And then the hill started, just when I needed the extra balls the most. We climbed and climbed and climbed. Then we climbed some more. Every now and then, the hill threw us a curved ball descent which got you celebrating but only as far as the next corner and then it was back to rise and climbing. Half way through the ascent, Hans and Jaap dropped back to join me, Carol Joy and Alistair in the B Team. Either they’re human or someone put kryptonite in their drinking water. Hans said our brand name kicked in on the climb and for the time on Tour, his legs were properly Old Legs. No such problems for Dave, Alan, Mark, Adam and Nik who powered up. It was damn annoying.

It was one of the longest, harshest hills I’ve ever struggled up. My legs whinged at every pedal stroke with subtle suggestions “How about we turn around and go to Cape Town instead?” I only made it up with help from Jack Johnson, the Chilli Peppers and the Kings of Leon loud in my head.

But you can’t do epic without pain and the hill delivered pain up in spades. I loved it. And importantly, it got the 2000 m of elevation gain in a single ride monkey off our backs.
Southern Tanzania looms large on our horizon with 5 days on the trot of 2000 meter climbs so plenty of pain to come. Alistair and I have never trained this hard for the Blue Cross, now just 8 weeks away.

Ride shorts are getting baggier and bigger throughout the peloton. Either we’re losing weight or our bodies are changing shape. I’m hoping mine is the latter because I don’t have the weight to lose. I’n happy enough with falling off shorts though because they give you an excuse to stop every 10 minutes to pull them up.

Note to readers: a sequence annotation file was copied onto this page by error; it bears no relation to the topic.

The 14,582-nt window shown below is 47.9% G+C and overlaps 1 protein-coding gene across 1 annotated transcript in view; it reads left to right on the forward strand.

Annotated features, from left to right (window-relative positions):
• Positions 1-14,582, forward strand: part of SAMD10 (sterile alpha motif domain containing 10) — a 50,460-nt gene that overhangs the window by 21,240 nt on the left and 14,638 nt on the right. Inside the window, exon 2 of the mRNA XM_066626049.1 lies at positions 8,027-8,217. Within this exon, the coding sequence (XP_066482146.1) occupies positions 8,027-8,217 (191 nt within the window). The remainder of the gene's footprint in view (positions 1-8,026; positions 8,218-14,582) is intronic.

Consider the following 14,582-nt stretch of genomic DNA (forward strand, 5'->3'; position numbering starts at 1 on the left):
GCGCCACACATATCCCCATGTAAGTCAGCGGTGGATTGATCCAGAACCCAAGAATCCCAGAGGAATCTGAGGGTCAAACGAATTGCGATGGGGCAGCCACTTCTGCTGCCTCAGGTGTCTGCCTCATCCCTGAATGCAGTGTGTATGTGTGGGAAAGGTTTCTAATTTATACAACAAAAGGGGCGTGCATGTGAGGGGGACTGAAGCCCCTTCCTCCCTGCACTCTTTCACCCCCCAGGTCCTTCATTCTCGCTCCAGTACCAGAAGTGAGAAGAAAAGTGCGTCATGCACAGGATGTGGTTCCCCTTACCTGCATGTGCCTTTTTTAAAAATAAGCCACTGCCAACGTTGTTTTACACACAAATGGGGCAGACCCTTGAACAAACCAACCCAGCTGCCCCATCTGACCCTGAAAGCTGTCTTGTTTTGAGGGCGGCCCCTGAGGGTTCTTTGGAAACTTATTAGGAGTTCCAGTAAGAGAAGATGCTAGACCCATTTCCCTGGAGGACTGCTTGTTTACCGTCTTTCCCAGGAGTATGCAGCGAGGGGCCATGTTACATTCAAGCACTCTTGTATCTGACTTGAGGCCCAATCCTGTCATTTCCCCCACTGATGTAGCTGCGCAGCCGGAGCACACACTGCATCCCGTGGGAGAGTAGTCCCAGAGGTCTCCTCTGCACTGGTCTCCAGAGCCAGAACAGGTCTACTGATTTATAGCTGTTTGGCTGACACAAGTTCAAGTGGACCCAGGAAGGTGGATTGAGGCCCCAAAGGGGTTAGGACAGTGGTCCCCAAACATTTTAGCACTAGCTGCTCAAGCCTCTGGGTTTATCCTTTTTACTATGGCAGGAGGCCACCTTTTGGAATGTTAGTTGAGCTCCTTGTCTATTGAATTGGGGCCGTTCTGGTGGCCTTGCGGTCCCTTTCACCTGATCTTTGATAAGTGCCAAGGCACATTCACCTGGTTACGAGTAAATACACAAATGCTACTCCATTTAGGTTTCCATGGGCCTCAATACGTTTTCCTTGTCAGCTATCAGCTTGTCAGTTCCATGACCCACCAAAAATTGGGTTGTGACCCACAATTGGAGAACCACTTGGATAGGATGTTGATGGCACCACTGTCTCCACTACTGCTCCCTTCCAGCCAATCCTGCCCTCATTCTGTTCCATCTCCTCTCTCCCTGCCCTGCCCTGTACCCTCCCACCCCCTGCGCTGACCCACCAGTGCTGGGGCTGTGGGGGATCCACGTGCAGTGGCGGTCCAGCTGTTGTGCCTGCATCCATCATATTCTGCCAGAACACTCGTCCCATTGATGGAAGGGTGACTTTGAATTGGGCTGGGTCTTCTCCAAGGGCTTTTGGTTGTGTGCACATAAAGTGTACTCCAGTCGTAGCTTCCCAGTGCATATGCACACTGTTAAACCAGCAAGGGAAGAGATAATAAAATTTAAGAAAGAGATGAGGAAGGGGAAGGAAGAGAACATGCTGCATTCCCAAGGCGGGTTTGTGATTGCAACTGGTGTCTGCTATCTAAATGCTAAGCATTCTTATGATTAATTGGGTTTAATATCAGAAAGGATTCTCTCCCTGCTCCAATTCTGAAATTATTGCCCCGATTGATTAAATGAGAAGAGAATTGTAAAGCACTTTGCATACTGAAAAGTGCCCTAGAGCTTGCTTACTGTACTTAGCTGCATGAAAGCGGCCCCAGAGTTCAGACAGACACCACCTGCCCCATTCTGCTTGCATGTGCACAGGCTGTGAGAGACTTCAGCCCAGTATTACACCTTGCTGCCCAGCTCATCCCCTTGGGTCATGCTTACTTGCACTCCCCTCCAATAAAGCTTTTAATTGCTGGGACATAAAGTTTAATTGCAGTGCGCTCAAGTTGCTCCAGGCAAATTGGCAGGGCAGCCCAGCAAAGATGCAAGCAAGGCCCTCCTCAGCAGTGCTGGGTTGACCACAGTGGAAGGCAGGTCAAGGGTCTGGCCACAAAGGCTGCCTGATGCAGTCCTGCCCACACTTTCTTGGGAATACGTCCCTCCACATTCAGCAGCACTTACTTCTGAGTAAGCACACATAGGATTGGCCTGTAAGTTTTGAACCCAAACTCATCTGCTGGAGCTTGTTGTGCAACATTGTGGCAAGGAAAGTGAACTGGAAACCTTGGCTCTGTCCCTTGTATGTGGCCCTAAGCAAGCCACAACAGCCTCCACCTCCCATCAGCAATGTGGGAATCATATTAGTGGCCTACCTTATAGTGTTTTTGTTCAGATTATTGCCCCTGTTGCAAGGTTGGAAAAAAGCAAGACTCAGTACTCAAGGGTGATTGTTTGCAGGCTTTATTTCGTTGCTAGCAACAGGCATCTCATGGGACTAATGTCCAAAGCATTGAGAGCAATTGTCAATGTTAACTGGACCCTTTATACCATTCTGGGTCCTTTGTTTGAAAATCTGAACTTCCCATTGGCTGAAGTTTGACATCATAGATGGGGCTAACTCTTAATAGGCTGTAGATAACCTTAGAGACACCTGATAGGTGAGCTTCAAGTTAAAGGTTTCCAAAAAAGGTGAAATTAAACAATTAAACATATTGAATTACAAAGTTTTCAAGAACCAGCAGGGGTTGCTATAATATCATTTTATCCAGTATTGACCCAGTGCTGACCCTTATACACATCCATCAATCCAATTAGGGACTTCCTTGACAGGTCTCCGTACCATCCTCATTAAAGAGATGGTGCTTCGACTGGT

This middle bit of Malawi is stunningly beautiful with still some pristine woodlands and rainforests intact. We had our lunch stop in the middle of a commercial rubber plantation and it was fascinating to watch them harvesting sap. It was sad to see huge swathes of rain forest being cleared to make way for more plantation but that’s progress I suppose.

There is far less population pressure as we climb further north. Apparently 80 percent of Malawi’s population live in the south. But we’re still able to pull good crowds at every lunch stop. The cultural interactions are one of the fun parts of the Tour. Alistair flirted with Dick of the Day for scaring children by sticking a massive 5 inch long 2 inch fat caterpillar in his mouth and pretending to eat it. Mark clinched Dick of the Day at the same lunch stop by teaching the same kids how to twerk. Unlike Mylie Cyrus, elderly cyclists need every bit of street cred they can muster and they can’t be seen twerking.